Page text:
I don’t cry often. And when I do, it’s almost never in public. But there I was, sitting across from my husband at a restaurant at the San Francisco airport with tears streaming down my face.
A few weeks earlier, we had a huge blow up. I was telling him about an idea I had for our house. I was looking for help brainstorming, but hadn’t told him that, and his responses were more focused on feasibility.
Rather than appreciate the practical insights he was contributing, I was solely focused on the fact that he was neither dreaming with me, nor encouraging my ideas. And I completely lost my s#&%. Like really, truly and completely lost my s#&%.
The feeling reminded me how I sometimes feel when we are getting ready for bed and my husband gets on his phone. Have you ever experienced that kind of moment? Where you have a really BIG emotion triggered by a really small thing?
Sometimes when I have this kind of reaction, an internal pep talk or time alone will calm me down. Not this time. This time, my emotions demanded my complete attention for several weeks.
My husband asked me what was going on. “You don’t make me feel special” I replied instinctively. Sweet engineer that he is, he immediately offered solutions. What if he did _____? Or maybe _____? But those practical ideas missed the mark. My feelings only seemed to get bigger.
This wasn’t what I needed! But what did I need? I had no idea. I was struggling.
After a week, my husband seemed pretty dejected. Our attempts to talk through it were ending badly. He felt blamed. He was willing to put in effort and make changes, but his offers didn’t seem to “work”. He was frustrated and started getting defensive when I shared my feelings.
He suggested we see a couples therapist and I agreed we needed outside help. In our first session, our therapist suggested a new conversation structure. When one of us shared a feeling, the other person was simply to repeat the feeling back and say “Tell me more”.
That was it. No solutions. No attacking. No defending. Just repeating the feeling back. It seemed deceptively simple, but at that point, we were up for trying anything.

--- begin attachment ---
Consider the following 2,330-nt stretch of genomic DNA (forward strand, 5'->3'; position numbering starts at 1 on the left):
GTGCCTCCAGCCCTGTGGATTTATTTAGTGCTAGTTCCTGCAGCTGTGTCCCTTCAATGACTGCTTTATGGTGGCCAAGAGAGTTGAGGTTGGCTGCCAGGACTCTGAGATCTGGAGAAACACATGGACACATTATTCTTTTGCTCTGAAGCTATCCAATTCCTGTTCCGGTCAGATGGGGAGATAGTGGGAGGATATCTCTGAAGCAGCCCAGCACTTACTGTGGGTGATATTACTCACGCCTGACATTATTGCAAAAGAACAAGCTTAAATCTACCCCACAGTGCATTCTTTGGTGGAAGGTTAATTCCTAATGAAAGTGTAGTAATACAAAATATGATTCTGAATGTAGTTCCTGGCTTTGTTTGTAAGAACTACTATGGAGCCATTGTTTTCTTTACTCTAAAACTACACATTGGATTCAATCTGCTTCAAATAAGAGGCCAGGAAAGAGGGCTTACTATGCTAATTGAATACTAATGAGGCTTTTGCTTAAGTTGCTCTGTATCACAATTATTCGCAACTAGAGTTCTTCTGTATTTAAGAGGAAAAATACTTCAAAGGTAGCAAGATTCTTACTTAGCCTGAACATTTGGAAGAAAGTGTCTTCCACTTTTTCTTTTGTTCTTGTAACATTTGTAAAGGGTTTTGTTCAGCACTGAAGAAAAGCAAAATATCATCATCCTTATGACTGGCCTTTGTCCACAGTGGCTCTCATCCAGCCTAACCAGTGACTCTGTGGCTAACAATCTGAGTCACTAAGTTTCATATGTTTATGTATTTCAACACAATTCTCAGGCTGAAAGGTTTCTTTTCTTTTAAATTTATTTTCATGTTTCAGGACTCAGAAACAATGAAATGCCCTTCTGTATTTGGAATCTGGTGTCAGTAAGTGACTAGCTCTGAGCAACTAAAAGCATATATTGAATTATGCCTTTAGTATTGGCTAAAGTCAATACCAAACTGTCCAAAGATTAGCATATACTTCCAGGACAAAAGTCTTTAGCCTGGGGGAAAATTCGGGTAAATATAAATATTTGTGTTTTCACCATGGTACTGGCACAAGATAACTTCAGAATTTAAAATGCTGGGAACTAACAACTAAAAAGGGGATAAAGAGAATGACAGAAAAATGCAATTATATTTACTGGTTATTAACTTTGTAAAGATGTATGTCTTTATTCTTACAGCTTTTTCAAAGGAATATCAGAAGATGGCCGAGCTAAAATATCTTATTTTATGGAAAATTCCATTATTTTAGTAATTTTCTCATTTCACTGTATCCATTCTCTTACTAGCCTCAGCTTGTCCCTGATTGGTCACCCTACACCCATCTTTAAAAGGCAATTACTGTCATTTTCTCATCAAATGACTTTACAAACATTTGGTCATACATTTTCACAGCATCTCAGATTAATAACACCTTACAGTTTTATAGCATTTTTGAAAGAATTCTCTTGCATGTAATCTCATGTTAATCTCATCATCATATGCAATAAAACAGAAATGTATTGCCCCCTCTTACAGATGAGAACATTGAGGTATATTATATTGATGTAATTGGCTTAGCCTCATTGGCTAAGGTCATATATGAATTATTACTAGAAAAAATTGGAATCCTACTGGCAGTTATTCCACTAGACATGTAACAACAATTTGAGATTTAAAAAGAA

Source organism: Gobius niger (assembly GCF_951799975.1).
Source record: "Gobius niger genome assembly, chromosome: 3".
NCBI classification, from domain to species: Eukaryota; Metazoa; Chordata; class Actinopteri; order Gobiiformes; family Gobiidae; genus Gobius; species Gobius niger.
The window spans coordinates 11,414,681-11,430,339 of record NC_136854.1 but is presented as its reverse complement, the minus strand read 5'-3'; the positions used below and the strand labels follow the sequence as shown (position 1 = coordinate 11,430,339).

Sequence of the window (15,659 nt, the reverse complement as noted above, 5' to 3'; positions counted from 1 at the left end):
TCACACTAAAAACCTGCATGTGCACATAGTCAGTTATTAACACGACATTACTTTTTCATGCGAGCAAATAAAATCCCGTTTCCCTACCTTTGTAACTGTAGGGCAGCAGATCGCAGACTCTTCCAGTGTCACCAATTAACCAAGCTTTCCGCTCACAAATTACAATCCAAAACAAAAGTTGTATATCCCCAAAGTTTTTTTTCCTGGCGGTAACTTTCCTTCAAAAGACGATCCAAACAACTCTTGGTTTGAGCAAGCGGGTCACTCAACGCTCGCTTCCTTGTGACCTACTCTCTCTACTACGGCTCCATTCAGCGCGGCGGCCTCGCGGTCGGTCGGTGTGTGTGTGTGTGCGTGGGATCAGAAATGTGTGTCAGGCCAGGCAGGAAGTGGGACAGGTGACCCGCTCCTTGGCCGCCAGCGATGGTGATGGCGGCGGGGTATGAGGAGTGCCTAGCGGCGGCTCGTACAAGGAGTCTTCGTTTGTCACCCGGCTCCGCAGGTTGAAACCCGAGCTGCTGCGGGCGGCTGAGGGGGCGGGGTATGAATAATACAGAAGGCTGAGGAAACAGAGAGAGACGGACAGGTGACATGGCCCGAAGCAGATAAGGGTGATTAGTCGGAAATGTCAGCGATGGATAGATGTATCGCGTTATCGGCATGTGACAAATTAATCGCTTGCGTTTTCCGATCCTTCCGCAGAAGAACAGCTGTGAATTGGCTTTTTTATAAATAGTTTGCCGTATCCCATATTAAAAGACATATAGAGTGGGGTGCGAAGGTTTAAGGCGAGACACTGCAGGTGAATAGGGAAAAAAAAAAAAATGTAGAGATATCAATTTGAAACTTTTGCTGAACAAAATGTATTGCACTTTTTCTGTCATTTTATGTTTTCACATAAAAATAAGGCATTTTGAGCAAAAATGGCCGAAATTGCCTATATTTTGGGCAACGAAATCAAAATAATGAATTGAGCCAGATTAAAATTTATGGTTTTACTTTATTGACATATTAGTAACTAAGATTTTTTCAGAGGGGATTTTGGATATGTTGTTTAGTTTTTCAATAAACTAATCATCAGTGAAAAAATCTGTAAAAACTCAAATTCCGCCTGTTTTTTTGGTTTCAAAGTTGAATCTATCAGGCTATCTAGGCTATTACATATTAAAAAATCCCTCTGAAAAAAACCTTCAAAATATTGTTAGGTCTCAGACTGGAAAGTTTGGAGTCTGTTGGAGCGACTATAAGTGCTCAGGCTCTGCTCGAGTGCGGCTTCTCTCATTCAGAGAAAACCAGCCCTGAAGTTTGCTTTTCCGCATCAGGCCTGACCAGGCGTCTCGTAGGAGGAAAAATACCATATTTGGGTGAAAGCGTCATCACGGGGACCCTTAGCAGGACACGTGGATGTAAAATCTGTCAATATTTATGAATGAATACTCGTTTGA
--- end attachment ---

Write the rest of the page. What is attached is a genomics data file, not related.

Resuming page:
Fast-forward back to that moment at the San Francisco airport. I had just shared something with my husband and he nodded and started a new conversation about something entirely different. BAM! Those BIG emotions rushed back. So I asked, “Hey – I notice I’m having a big emotion right now that I’d really like to share with you. Are you willing to try the whole no-solutions-no-attacking-no-defending structure?”
He said yes and I started. “When I share something with you and you switch the subject like that, I feel ignored.” He gulped. It was clear it was going to be hard for him to listen to my feelings without getting defensive. But he did as the therapist said and responded “It sounds like you feel ignored. Tell me more.”
“Yeah, it’s actually really hard for me to communicate an idea and when you switch subjects so quickly, I feel like I don’t get a chance to get to the bottom of what I’m trying to say.” He seemed to soften as he heard this. “It sounds like it’s hard for you to feel like you get a chance to be fully heard. Tell me more.”
“Yes, it’s actually how I feel with emotions a lot as well. It’s frustrating to feel emotional, but not know what emotion I’m feeling. If you don’t hang in the conversation with me, it feels lonely, like you aren’t actually here with me or like what I’m saying is not interesting.”
I felt ashamed telling him those things. I felt needy and insecure. Tears started to form. But these tears felt different. Instead of tears of frustration, these tears felt like relief. He wasn’t trying to fix anything or to defend himself… he was simply… here. He looked and me and said, “It sounds like part of you feels lonely and another part of you feels sad. That sounds tough.”
“Yeah, it is. I don’t want to feel this way and I feel like I’m actually the one that created this dynamic between us. I’m so independent and rarely show my emotions. I don’t know how I would expect you to know what to do when I do want to share my feelings. And that makes me even more sad!”
Tears were streaming down my face at this point. Something clicked. For a moment, I had actually gotten to the heart of what was bothering me. After weeks of conversations that only seemed to make things worse, I suddenly was feeling better.
He had no idea how well this conversation was going. From his vantage point, he wasn’t offering any solutions and I was uncontrollably crying. So I said “I know this sounds crazy, but this is the best conversation I’ve had with you in weeks.”
Since that moment, I’ve been able to return the favor and be there for him when he had big emotions. And while the conversations never seem easy, they do seem effective… being seen and heard is apparently quite powerful.
A cool side effect is that this kind of listening works equally well with our 11-year-old son! So not only did this one thing from couples therapy result in my husband being a better husband, and me being a better wife… but it’s also helped us be better parents.
Why we aren’t all assigned therapists at birth? This stuff is gold.
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© Pam Costa, 2019